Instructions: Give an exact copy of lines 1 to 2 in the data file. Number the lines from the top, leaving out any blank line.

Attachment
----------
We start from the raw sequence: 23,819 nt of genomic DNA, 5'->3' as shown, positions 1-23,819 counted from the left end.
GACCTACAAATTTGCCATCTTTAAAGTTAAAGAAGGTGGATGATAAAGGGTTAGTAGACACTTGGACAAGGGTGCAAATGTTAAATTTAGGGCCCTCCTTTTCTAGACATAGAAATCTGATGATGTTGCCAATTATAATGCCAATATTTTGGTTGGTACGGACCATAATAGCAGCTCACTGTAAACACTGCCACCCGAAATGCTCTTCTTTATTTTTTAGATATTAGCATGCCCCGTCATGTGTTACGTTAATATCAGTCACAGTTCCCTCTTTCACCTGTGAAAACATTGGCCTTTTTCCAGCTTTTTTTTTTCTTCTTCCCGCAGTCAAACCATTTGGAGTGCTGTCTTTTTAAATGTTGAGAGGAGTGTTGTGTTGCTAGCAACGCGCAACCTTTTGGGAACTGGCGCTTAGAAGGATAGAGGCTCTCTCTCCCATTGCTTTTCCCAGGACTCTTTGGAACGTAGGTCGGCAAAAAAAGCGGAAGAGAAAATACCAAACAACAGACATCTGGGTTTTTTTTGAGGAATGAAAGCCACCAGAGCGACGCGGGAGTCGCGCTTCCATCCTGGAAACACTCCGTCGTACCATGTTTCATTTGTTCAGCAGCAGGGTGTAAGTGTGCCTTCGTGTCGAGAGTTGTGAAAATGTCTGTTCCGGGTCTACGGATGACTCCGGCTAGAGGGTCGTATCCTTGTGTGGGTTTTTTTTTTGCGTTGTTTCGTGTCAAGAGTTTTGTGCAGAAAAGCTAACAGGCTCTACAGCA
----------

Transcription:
We start from the raw sequence: 23,819 nt of genomic DNA, 5'->3' as shown, positions 1-23,819 counted from the left end.
GACCTACAAATTTGCCATCTTTAAAGTTAAAGAAGGTGGATGATAAAGGGTTAGTAGACACTTGGACAAGGGTGCAAATGTTAAATTTAGGGCCCTCCTTTTCTAGACATAGAAATCTGATGATGTTGCCAATTATAATGCCAATATTTTGGTTGGTACGGACCATAATAGCAGCTCACTGTAAACACTGCCACCCGAAATGCTCTTCTTTATTTTTTAGATATTAGCATGCCCCGTCATGTGTTACGTTAATATCAGTCACAGTTCCCTCTTTCACCTGTGAAAACATTGGCCTTTTTCCAGCTTTTTTTTTTCTTCTTCCCGCAGTCAAACCATTTGGAGTGCTGTCTTTTTAAATGTTGAGAGGAGTGTTGTGTTGCTAGCAACGCGCAACCTTTTGGGAACTGGCGCTTAGAAGGATAGAGGCTCTCTCTCCCATTGCTTTTCCCAGGACTCTTTGGAACGTAGGTCGGCAAAAAAAGCGGAAGAGAAAATACCAAACAACAGACATCTGGGTTTTTTTTGAGGAATGAAAGCCACCAGAGCGACGCGGGAGTCGCGCTTCCATCCTGGAAACACTCCGTCGTACCATGTTTCATTTGTTCAGCAGCAGGGTGTAAGTGTGCCTTCGTGTCGAGAGTTGTGAAAATGTCTGTTCCGGGTCTACGGATGACTCCGGCTAGAGGGTCGTATCCTTGTGTGGGTTTTTTTTTTGCGTTGTTTCGTGTCAAGAGTTTTGTGCAGAAAAGCTAACAGGCTCTACAGCA